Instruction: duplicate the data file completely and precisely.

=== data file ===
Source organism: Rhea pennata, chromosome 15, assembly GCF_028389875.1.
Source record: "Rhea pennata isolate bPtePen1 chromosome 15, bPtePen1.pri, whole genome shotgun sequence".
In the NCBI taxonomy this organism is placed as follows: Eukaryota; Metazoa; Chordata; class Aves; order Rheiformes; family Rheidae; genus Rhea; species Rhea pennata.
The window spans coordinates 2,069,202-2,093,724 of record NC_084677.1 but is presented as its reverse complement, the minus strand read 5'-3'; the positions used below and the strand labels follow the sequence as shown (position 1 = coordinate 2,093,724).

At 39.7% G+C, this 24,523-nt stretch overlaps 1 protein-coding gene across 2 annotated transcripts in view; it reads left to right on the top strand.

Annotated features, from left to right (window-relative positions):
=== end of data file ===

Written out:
Source organism: Rhea pennata, chromosome 15, assembly GCF_028389875.1.
Source record: "Rhea pennata isolate bPtePen1 chromosome 15, bPtePen1.pri, whole genome shotgun sequence".
In the NCBI taxonomy this organism is placed as follows: Eukaryota; Metazoa; Chordata; class Aves; order Rheiformes; family Rheidae; genus Rhea; species Rhea pennata.
The window spans coordinates 2,069,202-2,093,724 of record NC_084677.1 but is presented as its reverse complement, the minus strand read 5'-3'; the positions used below and the strand labels follow the sequence as shown (position 1 = coordinate 2,093,724).

At 39.7% G+C, this 24,523-nt stretch overlaps 1 protein-coding gene across 2 annotated transcripts in view; it reads left to right on the top strand.

Annotated features, from left to right (window-relative positions):